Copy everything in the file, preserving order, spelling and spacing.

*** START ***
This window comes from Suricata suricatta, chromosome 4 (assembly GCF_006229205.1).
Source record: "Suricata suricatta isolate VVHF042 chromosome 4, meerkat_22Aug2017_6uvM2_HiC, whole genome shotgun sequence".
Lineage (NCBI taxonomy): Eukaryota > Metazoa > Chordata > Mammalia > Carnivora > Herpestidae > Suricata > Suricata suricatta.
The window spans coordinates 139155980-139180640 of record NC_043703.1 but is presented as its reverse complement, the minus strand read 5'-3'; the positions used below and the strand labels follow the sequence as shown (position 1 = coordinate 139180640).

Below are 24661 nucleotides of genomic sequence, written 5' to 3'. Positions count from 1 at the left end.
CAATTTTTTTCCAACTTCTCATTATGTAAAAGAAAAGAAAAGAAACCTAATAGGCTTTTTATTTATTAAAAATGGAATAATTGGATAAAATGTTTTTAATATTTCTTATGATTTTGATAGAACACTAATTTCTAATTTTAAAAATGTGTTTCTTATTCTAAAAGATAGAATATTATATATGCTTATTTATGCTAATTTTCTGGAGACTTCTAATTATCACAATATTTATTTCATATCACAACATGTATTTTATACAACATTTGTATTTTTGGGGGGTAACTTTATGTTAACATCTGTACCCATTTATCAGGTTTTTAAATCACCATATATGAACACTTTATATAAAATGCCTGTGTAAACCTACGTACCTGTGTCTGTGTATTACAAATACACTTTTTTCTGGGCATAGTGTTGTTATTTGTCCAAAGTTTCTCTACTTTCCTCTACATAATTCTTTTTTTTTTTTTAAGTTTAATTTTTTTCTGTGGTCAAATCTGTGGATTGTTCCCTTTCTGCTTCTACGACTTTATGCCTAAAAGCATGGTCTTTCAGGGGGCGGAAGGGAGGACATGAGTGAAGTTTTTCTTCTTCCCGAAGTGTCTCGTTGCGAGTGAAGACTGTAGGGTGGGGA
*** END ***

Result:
This window comes from Suricata suricatta, chromosome 4 (assembly GCF_006229205.1).
Source record: "Suricata suricatta isolate VVHF042 chromosome 4, meerkat_22Aug2017_6uvM2_HiC, whole genome shotgun sequence".
Lineage (NCBI taxonomy): Eukaryota > Metazoa > Chordata > Mammalia > Carnivora > Herpestidae > Suricata > Suricata suricatta.
The window spans coordinates 139155980-139180640 of record NC_043703.1 but is presented as its reverse complement, the minus strand read 5'-3'; the positions used below and the strand labels follow the sequence as shown (position 1 = coordinate 139180640).

Below are 24661 nucleotides of genomic sequence, written 5' to 3'. Positions count from 1 at the left end.
CAATTTTTTTCCAACTTCTCATTATGTAAAAGAAAAGAAAAGAAACCTAATAGGCTTTTTATTTATTAAAAATGGAATAATTGGATAAAATGTTTTTAATATTTCTTATGATTTTGATAGAACACTAATTTCTAATTTTAAAAATGTGTTTCTTATTCTAAAAGATAGAATATTATATATGCTTATTTATGCTAATTTTCTGGAGACTTCTAATTATCACAATATTTATTTCATATCACAACATGTATTTTATACAACATTTGTATTTTTGGGGGGTAACTTTATGTTAACATCTGTACCCATTTATCAGGTTTTTAAATCACCATATATGAACACTTTATATAAAATGCCTGTGTAAACCTACGTACCTGTGTCTGTGTATTACAAATACACTTTTTTCTGGGCATAGTGTTGTTATTTGTCCAAAGTTTCTCTACTTTCCTCTACATAATTCTTTTTTTTTTTTTAAGTTTAATTTTTTTCTGTGGTCAAATCTGTGGATTGTTCCCTTTCTGCTTCTACGACTTTATGCCTAAAAGCATGGTCTTTCAGGGGGCGGAAGGGAGGACATGAGTGAAGTTTTTCTTCTTCCCGAAGTGTCTCGTTGCGAGTGAAGACTGTAGGGTGGGGA